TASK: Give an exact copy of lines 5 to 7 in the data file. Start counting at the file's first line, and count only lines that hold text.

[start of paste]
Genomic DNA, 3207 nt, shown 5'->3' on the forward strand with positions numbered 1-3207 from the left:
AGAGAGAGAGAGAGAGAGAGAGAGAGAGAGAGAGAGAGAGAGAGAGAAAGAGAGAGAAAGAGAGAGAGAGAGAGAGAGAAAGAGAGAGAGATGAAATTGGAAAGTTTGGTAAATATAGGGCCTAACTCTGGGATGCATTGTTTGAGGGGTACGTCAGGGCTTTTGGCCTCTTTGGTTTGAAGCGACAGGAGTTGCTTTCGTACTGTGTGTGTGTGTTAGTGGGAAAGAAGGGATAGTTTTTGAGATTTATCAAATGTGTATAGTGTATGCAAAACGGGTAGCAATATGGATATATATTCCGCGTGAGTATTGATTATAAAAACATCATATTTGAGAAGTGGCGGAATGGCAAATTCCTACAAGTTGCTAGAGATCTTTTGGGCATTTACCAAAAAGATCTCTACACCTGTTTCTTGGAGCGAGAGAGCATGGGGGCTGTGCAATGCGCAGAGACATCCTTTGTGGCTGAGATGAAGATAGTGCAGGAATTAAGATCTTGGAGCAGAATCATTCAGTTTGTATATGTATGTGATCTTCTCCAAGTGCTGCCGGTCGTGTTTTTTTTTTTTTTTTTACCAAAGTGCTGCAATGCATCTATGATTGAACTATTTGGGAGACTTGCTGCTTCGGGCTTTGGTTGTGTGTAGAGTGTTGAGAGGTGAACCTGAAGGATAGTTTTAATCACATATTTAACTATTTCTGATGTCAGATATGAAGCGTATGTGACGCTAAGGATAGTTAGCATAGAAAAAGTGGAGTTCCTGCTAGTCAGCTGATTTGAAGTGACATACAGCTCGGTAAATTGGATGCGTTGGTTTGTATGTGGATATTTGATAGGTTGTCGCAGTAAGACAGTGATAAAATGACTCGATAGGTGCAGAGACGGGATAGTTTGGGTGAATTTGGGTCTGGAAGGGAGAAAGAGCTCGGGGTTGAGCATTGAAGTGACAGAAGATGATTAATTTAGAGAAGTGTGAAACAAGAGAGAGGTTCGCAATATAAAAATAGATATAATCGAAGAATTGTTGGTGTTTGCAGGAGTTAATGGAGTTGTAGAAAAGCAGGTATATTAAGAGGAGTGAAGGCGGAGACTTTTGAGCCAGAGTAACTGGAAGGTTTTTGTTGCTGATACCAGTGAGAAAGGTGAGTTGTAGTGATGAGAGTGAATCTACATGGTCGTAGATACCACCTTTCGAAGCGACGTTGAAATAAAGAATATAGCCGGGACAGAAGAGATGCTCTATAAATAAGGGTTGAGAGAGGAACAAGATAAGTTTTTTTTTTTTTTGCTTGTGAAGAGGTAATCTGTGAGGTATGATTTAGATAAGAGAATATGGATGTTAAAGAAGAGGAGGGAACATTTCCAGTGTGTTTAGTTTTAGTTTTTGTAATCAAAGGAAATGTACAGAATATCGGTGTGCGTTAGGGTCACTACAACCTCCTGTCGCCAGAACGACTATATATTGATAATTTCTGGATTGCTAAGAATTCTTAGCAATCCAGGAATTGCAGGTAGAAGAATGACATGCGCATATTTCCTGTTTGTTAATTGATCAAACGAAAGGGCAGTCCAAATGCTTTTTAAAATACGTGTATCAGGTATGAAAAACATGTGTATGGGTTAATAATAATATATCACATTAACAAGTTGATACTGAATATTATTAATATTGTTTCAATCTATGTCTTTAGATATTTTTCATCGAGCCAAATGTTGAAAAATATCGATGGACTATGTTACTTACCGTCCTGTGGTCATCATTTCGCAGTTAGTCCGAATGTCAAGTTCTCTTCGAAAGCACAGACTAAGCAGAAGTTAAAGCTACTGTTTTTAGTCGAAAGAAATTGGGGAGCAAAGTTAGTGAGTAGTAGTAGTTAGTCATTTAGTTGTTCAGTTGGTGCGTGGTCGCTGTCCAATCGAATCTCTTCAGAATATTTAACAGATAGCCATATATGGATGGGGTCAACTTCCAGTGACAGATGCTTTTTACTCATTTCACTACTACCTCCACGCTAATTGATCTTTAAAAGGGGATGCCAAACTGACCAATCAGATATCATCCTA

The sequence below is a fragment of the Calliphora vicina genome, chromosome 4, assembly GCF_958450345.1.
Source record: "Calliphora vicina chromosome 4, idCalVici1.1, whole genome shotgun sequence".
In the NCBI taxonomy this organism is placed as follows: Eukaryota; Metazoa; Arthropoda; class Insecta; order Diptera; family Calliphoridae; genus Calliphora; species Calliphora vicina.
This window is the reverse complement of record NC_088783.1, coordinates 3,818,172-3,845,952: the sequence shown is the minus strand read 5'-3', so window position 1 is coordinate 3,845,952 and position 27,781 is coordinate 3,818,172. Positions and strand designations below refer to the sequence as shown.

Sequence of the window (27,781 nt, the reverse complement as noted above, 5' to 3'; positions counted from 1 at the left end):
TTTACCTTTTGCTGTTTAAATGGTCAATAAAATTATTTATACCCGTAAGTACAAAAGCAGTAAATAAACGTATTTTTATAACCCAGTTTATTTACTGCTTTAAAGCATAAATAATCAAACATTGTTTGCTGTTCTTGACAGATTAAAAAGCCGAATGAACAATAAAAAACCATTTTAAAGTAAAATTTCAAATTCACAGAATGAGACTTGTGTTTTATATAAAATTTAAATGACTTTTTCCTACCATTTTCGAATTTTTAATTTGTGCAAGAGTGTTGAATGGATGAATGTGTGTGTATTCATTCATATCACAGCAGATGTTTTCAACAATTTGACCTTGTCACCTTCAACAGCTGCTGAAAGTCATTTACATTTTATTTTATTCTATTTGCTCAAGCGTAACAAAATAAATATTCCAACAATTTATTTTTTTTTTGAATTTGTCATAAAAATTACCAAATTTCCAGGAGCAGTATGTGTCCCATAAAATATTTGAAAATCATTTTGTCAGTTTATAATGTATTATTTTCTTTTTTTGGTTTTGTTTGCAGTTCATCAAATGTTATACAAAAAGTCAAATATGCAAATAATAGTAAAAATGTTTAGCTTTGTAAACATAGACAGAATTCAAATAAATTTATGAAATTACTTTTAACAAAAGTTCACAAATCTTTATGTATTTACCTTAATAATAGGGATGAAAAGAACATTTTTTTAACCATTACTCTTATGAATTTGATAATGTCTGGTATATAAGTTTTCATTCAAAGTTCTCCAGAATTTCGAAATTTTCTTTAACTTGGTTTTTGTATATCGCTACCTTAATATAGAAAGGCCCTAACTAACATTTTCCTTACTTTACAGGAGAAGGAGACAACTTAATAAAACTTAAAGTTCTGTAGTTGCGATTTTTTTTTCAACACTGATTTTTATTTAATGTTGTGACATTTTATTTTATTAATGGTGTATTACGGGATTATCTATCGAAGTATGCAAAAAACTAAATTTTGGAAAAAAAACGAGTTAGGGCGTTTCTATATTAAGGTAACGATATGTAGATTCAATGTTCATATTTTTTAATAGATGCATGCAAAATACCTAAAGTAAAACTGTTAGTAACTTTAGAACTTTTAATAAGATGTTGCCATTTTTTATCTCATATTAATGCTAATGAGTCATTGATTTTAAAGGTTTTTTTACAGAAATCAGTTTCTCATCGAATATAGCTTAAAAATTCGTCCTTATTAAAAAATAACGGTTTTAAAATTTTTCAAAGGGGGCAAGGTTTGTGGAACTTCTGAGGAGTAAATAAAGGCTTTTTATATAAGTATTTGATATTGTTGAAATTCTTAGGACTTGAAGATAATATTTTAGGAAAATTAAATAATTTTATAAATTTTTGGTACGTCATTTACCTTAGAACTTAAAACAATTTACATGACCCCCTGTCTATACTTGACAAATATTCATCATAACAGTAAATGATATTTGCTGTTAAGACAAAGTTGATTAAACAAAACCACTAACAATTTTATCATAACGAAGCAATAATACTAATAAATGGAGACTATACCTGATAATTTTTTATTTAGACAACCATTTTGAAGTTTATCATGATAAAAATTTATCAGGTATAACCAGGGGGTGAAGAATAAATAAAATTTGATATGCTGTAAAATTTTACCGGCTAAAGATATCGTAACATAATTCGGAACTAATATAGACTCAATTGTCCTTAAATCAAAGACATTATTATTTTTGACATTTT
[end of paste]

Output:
In the NCBI taxonomy this organism is placed as follows: Eukaryota; Metazoa; Arthropoda; class Insecta; order Diptera; family Calliphoridae; genus Calliphora; species Calliphora vicina.
This window is the reverse complement of record NC_088783.1, coordinates 3,818,172-3,845,952: the sequence shown is the minus strand read 5'-3', so window position 1 is coordinate 3,845,952 and position 27,781 is coordinate 3,818,172. Positions and strand designations below refer to the sequence as shown.

Sequence of the window (27,781 nt, the reverse complement as noted above, 5' to 3'; positions counted from 1 at the left end):